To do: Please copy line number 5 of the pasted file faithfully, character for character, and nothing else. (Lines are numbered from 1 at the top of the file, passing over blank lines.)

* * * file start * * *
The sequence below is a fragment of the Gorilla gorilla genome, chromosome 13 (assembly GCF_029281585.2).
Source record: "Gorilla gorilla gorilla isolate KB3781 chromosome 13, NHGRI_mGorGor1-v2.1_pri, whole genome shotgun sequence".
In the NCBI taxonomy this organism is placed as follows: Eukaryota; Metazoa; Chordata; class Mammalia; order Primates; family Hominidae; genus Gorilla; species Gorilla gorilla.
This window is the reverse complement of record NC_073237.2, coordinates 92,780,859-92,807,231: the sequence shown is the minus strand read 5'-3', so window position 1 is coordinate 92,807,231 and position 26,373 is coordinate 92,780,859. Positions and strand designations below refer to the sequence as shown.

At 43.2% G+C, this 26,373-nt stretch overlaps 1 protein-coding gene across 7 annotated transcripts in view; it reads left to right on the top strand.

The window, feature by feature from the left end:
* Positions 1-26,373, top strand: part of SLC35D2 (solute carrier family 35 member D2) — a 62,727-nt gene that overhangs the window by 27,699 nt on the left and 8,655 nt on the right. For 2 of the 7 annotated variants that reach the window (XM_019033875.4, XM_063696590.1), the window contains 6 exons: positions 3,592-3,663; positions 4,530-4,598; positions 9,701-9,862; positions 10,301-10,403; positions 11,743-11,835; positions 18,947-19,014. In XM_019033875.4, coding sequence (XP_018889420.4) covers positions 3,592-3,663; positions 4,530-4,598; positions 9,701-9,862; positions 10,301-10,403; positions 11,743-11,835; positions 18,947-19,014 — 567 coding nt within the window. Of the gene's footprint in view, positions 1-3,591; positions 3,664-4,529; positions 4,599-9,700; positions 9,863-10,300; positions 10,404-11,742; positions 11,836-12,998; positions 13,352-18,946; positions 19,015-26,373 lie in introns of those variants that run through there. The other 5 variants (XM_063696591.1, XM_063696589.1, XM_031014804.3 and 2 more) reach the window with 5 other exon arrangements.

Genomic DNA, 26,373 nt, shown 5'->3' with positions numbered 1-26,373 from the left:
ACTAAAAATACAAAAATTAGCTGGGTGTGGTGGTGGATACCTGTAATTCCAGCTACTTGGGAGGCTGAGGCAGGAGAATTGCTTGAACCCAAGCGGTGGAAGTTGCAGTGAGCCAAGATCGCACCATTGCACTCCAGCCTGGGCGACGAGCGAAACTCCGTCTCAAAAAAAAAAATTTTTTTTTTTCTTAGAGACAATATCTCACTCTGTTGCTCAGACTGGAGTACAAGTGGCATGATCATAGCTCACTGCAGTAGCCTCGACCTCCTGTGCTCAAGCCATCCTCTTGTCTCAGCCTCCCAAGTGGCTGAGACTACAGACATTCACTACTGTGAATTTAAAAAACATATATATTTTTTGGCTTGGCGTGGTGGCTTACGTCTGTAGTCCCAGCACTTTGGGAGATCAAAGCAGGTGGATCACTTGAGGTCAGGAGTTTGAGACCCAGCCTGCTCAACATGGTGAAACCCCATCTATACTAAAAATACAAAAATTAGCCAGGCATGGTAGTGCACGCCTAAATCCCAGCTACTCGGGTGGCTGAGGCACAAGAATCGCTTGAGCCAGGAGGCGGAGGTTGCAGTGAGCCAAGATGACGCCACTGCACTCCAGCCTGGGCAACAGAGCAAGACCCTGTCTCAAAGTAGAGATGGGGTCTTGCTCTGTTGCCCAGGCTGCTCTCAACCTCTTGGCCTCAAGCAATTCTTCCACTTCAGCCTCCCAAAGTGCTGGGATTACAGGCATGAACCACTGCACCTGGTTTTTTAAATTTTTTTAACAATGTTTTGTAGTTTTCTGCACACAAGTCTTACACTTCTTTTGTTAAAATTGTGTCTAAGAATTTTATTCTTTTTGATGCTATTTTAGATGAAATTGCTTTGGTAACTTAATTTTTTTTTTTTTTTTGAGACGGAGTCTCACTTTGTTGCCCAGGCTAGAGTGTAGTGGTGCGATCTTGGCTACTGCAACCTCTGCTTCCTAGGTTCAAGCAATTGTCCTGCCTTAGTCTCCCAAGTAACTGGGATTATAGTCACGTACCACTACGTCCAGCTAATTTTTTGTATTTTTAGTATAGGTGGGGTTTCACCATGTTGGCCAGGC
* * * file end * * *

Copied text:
At 43.2% G+C, this 26,373-nt stretch overlaps 1 protein-coding gene across 7 annotated transcripts in view; it reads left to right on the top strand.